Chinese H-6K bombers and Su-30 fighters fly above the Taiwan Strait. Photo: PLA
Chinese H-6K bombers and Su-30 fighters fly above the Taiwan Strait. Photo: PLA

At the top of the Old Tianmu Trail in Taipei sits an unusual neighborhood of one-story American-style suburban ranch houses. Many of the houses are in decrepit shape, though some have been remodeled as restaurants and high-end residences. The houses were originally built to accommodate United States Armed Forces sent during the Korean War to defend Taiwan from an impending attack by mainland Chinese forces.

As Michael Green recounts in his new book By More than Providence, US president Harry Truman ordered the dispatch of the Seventh Fleet to Taiwanese waters in the wake of the Soviet-backed attack on South Korea and Chinese plans for the invasion of Taiwan. Truman told the American public that “in these circumstances, the occupation of Formosa by Communist forces would be a direct threat to the security of the Pacific area.”

US troops were eventually withdrawn from Taiwan in 1979, and nowadays, hikers from Taipei converge on the area to take selfies and enjoy the peace and serenity. The calm, however, belies the building storm across the strait.

Tensions have risen ever since Xi Jinping assumed the presidency in China in 2012 and Tsai Ing-wen became Taiwan’s president in 2016.  Xi hopes to include the return of Taiwan as part of his “Great Rejuvenation” plan for China. Tsai’s refusal to affirm the “1992 Consensus,” which refers to the one-China principle, has greatly annoyed Beijing. In March, Xi moved closer to his goal, as the National People’s Congress in Beijing granted his wish to rule indefinitely.

At the March congress, Xi reaped his loudest applause in a not-so-subtle warning to Taipei, “All acts and tricks to split the motherland are doomed to failure and will be condemned by the people and punished by history.” Xi has backed these words with psychological pressure on the Taiwanese, isolating Taipei diplomatically, offering incentives to Taiwanese to relocate to the mainland, flying air-force sorties around the island, and sailing his aircraft carrier along the line dividing the mainland from Taiwan.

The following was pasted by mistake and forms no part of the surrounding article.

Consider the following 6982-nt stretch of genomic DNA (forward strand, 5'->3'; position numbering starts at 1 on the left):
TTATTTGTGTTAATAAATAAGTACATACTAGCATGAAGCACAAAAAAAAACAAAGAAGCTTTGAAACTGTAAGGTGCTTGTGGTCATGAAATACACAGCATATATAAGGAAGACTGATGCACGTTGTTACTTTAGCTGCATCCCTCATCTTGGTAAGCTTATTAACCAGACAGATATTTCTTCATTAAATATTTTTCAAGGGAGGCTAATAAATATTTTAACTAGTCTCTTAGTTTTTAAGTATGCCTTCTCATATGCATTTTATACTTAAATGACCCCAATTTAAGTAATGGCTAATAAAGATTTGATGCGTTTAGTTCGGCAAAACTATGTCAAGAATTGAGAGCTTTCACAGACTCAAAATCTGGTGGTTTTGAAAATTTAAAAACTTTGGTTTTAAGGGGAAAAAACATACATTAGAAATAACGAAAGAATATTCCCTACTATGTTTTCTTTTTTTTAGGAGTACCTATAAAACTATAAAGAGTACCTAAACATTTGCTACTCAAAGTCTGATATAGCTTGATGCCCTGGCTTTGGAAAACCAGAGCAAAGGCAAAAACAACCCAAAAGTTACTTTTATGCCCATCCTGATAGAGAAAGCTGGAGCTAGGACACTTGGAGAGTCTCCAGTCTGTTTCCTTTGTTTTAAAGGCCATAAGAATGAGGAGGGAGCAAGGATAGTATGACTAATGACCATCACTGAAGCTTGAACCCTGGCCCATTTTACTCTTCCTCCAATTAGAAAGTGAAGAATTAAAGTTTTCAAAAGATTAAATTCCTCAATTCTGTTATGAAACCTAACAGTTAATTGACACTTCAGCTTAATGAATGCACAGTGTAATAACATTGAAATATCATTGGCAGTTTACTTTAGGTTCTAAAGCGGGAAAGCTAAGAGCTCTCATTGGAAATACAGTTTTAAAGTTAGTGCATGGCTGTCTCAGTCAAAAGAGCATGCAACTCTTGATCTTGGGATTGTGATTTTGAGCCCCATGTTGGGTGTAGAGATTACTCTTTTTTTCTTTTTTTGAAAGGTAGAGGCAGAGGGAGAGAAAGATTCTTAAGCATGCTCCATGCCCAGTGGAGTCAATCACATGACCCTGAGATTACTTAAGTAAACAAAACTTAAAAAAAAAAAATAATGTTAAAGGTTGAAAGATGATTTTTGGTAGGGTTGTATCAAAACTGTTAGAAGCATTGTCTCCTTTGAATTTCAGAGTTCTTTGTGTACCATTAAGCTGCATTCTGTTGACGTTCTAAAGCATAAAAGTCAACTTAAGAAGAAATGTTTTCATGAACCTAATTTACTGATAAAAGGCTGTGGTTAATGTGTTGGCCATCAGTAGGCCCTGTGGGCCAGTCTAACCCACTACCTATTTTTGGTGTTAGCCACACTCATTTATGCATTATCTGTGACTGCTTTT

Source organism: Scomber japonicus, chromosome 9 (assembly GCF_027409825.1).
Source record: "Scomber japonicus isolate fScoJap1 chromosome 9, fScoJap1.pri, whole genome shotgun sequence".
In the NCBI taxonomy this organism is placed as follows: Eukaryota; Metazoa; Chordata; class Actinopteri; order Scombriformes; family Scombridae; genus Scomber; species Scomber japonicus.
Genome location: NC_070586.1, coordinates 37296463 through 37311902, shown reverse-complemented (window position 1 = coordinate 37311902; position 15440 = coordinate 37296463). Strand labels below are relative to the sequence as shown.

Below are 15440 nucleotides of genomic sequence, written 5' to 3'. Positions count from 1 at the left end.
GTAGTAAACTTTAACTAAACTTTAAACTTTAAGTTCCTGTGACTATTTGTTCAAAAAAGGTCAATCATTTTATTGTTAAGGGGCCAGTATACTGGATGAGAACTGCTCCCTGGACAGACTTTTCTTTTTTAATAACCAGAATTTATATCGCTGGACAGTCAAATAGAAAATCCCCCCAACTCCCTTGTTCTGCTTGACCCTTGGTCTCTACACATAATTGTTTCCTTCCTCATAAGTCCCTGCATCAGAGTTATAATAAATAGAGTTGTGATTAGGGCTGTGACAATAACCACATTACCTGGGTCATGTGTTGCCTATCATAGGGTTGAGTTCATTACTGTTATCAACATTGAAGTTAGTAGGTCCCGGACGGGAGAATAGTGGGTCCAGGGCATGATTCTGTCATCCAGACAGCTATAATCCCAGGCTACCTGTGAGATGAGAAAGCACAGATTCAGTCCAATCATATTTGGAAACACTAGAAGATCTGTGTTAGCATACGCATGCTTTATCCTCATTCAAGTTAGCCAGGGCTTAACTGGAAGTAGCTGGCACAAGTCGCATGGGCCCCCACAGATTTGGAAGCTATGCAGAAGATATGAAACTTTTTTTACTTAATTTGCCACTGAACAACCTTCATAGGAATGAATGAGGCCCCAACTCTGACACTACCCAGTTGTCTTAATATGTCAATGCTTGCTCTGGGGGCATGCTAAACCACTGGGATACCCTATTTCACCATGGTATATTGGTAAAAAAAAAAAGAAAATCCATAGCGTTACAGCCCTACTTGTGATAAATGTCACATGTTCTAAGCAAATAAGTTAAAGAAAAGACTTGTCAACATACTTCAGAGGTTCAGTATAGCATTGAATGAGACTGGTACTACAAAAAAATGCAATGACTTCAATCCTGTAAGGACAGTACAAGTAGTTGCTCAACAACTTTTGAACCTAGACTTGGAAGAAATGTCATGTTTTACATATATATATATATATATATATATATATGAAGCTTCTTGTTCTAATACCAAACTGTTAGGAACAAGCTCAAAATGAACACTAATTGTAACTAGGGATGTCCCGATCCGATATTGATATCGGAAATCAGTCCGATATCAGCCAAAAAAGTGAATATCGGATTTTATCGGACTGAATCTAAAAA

To date, there has been limited reaction from the US, which under the Taiwan Relations Act of 1979, signed in the wake of then-president Jimmy Carter’s termination of diplomatic relations, is obligated to provide for the defense of Taiwan. But that may quickly change.

On March 16, US President Donald Trump signed into law the Taiwan Travel Act, which recommends reciprocal visits between Taiwanese and American high-level government officials. A visit took place a few days later, with Alex Wong, a deputy assistant secretary at the US State Department, arriving in Taipei and dining with President Tsai. Beijing vented its anger the following day by sailing its aircraft carrier through the Taiwan Strait.

With the appointment of John Bolton as the new US national security adviser, things could get even stormier across the Taiwan Strait. Bolton, a former United Nations ambassador under president George W Bush and a recent Fox News contributor, is known for his unrepentant support of the Iraq war and has spoken out against the Iran nuclear deal while advocating regime change in Tehran.

On Taiwan, Bolton has been equally hawkish, suggesting in a January 2017 commentary that Washington “could enhance its East Asia military posture by increasing US military sales to Taiwan and by again stationing military personnel and assets there.” Bolton argues that Taiwan is closer to the Chinese mainland and disputed islands in the South China Sea than either Okinawa or Guam – giving US forces “greater flexibility for rapid deployment throughout the region should the need arise.

The appointment of Bolton as national security adviser appears to signify a shift by Trump toward a harder foreign-policy line, and may embolden a push to locate US troops on Taiwanese soil again. Yet should the Taiwanese government invite US troops, Beijing would consider the invitation highly provocative and respond with some form of face-saving force.

Tsai will have to consider carefully the ramifications of responding positively to any gestures from the ever-mercurial Trump and the hawkish Bolton, even with ironclad security guarantees from Washington.

Gary Sands is a senior analyst at Wikistrat, a crowdsourced consultancy, and a director at Highway West Capital Advisors, a venture capital, project finance and political risk advisory. He has contributed a number of op-eds for Forbes, US News and World Report, Newsweek, The Diplomat, The National Interest, EurasiaNet, and the South China Morning Post. He spent six years in Shanghai, four years in Ho Chi Minh City, and is now based in Taipei.

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